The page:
Yul Brynner, renowned for his Broadway career as King Mongkut in “The King and I,” left a lasting legacy. His shaved head became iconic during his 34-year stint, encompassing over 4,600 performances, and his star turn in the 1956 film adaptation solidified his status as a Hollywood legend.
A Battle With Cancer
In 1983, a lump on Brynner’s vocal cords led to a diagnosis of inoperable lung cancer. The actor, famous for his distinctive voice and cigarette habit, faced a decline in ticket sales due to his health. Undeterred, Brynner turned to unconventional treatments while continuing his Broadway performances, urging fans to avoid smoking in heartfelt public service announcements.
Brynner’s Final Act on Broadway
Despite health challenges, Brynner’s commitment to his craft prevailed. He performed his last Broadway show on June 29, 1985, leaving an indelible mark on the theater world. His final months were dedicated to raising awareness about the dangers of smoking, a habit he battled for years.
The Inheritance Puzzle
At 65, Yul Brynner passed away on October 10, 1985, leaving behind a net worth of $10 million. His intriguing will sparked curiosity about who would inherit his fortune. Brynner’s family and friends were mentioned in his will, but there were surprises and omissions that added complexity to the inheritance.
Inheritance for Brynner’s Biological Children
Brynner’s will addressed his three biological children. His son, Rock, received stocks in Hard Rock Cafes and a monetary gift of $50,000. Daughter Lark inherited $25,000, while Victoria received a $100,000 trust fund and an additional $50,000. Victoria later honored her father’s artistic legacy by publishing a collection of his photographs.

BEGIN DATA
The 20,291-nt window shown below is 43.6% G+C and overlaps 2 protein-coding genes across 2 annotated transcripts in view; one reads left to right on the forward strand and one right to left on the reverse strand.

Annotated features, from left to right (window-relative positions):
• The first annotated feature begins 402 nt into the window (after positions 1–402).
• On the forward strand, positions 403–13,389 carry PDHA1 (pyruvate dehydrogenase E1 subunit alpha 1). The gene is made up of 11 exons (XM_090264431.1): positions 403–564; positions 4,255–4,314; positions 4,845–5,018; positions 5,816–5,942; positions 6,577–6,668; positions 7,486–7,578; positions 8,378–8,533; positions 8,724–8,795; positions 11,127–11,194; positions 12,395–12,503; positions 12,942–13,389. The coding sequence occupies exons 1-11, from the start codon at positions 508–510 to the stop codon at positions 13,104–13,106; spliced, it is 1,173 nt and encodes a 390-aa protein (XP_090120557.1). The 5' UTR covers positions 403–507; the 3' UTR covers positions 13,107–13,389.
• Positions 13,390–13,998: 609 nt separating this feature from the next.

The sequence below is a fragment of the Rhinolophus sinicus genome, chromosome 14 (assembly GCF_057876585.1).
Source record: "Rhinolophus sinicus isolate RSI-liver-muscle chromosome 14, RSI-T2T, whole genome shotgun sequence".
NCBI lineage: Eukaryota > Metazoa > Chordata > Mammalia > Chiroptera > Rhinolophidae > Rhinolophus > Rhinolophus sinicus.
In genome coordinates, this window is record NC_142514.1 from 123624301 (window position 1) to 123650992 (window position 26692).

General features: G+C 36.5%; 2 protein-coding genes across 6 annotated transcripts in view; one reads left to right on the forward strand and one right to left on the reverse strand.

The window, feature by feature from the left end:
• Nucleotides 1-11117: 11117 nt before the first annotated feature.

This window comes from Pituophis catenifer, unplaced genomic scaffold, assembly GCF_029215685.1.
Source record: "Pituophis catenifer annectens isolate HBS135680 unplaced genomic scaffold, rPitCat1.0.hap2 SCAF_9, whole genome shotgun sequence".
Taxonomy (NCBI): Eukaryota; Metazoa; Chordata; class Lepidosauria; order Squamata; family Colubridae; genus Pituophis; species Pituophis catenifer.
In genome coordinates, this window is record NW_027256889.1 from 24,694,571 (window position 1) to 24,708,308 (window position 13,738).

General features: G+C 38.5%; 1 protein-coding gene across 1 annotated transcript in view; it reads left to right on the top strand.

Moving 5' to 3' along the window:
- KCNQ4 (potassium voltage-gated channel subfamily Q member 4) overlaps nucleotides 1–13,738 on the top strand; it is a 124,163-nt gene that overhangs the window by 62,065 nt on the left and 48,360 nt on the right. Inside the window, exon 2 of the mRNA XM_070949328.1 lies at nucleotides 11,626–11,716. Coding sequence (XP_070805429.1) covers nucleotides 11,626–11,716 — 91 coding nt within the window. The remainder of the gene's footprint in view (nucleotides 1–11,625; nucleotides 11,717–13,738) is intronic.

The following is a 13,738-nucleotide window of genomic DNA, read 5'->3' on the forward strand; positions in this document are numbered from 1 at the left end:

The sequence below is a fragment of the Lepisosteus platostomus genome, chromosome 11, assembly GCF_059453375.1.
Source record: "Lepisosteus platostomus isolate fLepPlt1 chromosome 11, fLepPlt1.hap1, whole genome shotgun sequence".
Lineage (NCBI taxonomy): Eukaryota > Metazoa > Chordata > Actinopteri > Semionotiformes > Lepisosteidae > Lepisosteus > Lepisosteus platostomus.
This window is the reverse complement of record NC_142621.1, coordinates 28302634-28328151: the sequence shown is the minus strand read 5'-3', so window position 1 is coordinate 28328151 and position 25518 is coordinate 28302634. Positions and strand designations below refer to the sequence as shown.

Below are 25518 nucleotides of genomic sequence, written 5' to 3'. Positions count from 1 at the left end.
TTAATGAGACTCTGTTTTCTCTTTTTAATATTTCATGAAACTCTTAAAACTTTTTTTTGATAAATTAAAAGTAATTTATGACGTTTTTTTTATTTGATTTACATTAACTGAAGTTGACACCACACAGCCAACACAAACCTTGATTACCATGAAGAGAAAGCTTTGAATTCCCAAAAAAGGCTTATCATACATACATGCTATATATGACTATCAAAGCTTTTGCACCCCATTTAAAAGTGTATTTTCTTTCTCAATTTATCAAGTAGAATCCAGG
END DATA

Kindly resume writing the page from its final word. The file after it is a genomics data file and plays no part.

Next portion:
Omissions for Adopted Children
Surprisingly, Brynner omitted his adopted children, Mia and Melody, from the will. Only if his fourth wife, Kathy Lee, passed away, would they inherit her share. An “inter vivos” trust was established for the adopted children, indicating Brynner’s careful planning for their future.
Kathy Lee’s Generous Inheritance
Kathy Lee, Brynner’s fourth wife, received significant bequests. Two estates, an apartment at United Nations Plaza in New York City and Le Manoir de Criquebeuf in Cambremer, France, were gifted to her. Personal possessions, including cars, silverware, artworks, books, and household items, ensured she was well provided for after Brynner’s demise.
Remembering Friends in the Will
Brynner’s generosity extended to his friends, leaving a watercolor painting to Robert Lantz and an abstract Vasarely painting to Michael Lynne. As a photographer and published author, Brynner’s appreciation for the arts shone through in his thoughtful bequests, cementing his memory as a multifaceted artist beyond the stage.
Yul Brynner’s legacy lives on not only as a Broadway icon but also through the unique and meaningful bequests that reflected his values and appreciation for both family and friends.